It’s fair to say that the past year has not been plain sailing for any of us. With the COVID-19 pandemic sweeping across the world, the UK nation was left with no choice but to spend more time indoors. However, it wasn’t all doom and gloom. Many of us used our free time wisely and took up some new hobbies on our weekends or days off work to help keep our minds and bodies occupied – a lot of which required the outdoors.
From walking to cycling to running, many of us swapped the slippers for a pair of exercise shoes and spent more time outdoors than we most likely would have done if the pandemic didn’t occur. We all know that sport benefits our physical and mental health – but do we know just how good the outdoors is for us? With more time spent in front of screens, here we outline the health perks of taking a break and getting outdoors.
The outdoors is a great encouragement to do exercise. However, reaping the benefits of spending time outside doesn’t always have to be through exercising. There are several key benefits the fresh air has to our physical health.
Over the years, research has suggested that spending time outdoors helps reduce our chances of becoming nearsighted. For children especially, the issue of screen time is becoming a growing concern in today's society. Since spending time outdoors gives our eyes a rest from screens, it helps lower the risk of developing near-sighted conditions such as myopia later on in life.
According to a recent report that involved more than 290 million people, those who live in green spaces are thought to have overall better physical health. For conditions such as high blood pressure, cardiovascular disease, premature death, and type II diabetes, living in green spaces that expose you more to the outdoors helps lower the risks of these conditions developing.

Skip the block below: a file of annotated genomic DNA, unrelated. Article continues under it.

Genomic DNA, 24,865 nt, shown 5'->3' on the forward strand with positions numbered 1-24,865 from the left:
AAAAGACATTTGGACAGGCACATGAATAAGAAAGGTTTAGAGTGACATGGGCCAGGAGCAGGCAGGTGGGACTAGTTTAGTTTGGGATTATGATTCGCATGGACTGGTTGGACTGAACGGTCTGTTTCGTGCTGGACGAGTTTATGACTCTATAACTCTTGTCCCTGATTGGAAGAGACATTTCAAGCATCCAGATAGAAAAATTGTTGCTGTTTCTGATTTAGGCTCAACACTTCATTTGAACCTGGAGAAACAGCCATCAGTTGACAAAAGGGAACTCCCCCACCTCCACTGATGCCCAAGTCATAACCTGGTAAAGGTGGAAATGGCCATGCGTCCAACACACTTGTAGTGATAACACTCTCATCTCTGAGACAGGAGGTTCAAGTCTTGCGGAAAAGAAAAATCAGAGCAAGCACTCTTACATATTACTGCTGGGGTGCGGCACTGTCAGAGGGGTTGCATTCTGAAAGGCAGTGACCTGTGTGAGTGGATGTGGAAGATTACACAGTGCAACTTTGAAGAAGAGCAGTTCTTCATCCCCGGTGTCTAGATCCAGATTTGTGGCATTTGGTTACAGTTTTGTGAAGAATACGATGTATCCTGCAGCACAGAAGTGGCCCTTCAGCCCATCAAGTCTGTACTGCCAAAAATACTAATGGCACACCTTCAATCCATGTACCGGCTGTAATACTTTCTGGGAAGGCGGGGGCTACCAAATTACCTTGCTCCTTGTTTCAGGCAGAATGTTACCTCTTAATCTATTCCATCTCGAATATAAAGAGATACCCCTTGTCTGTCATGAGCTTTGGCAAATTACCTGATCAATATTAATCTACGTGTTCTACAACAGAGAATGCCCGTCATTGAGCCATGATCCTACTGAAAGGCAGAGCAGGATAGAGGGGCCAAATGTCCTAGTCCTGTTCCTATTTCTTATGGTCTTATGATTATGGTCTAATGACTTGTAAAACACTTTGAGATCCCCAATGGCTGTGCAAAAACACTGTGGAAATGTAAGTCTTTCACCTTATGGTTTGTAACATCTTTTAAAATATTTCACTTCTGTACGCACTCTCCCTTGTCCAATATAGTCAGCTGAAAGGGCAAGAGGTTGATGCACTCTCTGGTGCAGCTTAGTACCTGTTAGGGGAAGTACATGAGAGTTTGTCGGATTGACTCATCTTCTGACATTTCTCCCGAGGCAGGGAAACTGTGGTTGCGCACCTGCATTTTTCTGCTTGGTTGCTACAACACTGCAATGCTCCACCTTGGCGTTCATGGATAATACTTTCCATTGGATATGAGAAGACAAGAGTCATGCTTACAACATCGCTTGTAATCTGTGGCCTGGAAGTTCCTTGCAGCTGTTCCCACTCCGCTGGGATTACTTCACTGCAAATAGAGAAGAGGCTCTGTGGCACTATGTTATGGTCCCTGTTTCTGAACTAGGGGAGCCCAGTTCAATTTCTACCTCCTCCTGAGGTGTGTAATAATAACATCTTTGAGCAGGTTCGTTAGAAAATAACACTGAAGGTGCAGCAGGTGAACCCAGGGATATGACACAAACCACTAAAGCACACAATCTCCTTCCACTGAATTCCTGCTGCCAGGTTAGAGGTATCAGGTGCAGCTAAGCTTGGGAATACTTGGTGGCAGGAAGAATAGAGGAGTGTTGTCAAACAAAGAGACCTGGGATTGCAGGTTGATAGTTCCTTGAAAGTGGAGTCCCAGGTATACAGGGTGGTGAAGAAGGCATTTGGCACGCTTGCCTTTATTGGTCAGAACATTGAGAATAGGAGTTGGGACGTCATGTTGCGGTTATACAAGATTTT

Naturally, spending time outdoors exposes us to more bacteria and pathogens – all of which play a vital part to build a healthy and strong immune system. Scientists suggest that when breathing in airborne chemicals produced by plants, known as phytoncides, they help to increase our white blood cell levels. Ultimately, this helps our bodies fight off disease and infection.
Other than our physical health, the outdoors helps promote happy and healthy mental health too. But how exactly does it do this? Here, we outline how the outdoors provides many psychological benefits.
Exposure to sunlight helps to keep serotonin levels in your body up. The release of this hormone ultimately helps keep you in a calm, and positive frame of mind as well as improve your energy levels. Other than that, spending time outside often entails some form of physical exercise which in turn, helps relieve feelings of stress and anxiety.
You might not even realise it, but spending time outdoors helps to regulate sleeping patterns. Exposing our eyes to natural light helps to get your bodies internal clock working in a ‘schedule’ type way. When we age, our eyes find it more difficult to absorb light. Therefore, to help keep up a healthy and persistent sleeping pattern the older we get, spending time outdoors becomes increasingly important.
Spending more time outside could help those who suffer depression and anxiety to regulate their sleeping patterns better. Since research suggests that anxiety and depression can cause sleeping disorders such as insomnia, spending time outside could help promote a more persistent and full night sleep.
Our frame of mind also impacts how productive and energetic we are. One small scale study suggested that being surrounded by nature and green spaces while exercising could impact how psychologically motivated we are. The research involved cyclists pedalling a bike in front of a grey, red, and green video clip. The results showed that those who exercised in front of the green video clip said they experienced a more positive mood and felt less physically exerted. This implied that areas that include trees, plants, and other nature helps give people the psychological boost they need when working out.
Despite vitamin D being present in foods such as salmon and fortified milk, 90 per cent of our intake is from the sun.
There is an abundance of both physical and mental health benefits attached to vitamin D. It helps with the absorption of calcium and phosphorus, promoting healthy body functions. It also helps to reduce inflammation, support your immune system, and prevent osteoporosis.
When it comes to your mental wellbeing, studies have found a correlation between lower levels of vitamin D to higher levels of depression and anxiety.
Even though you can’t book a night away in an Ambleside accommodation to go for a hike in the Lake District, you may have recently purchased a bicycle or just want to spend more time in nature. Without a doubt, being outdoors has substantial benefits on your mental and physical wellbeing. It’s easy to fall into the habit of channel surfing after a long day at work, but putting the remote down and stepping outside for just a few hours can do more good than you realise!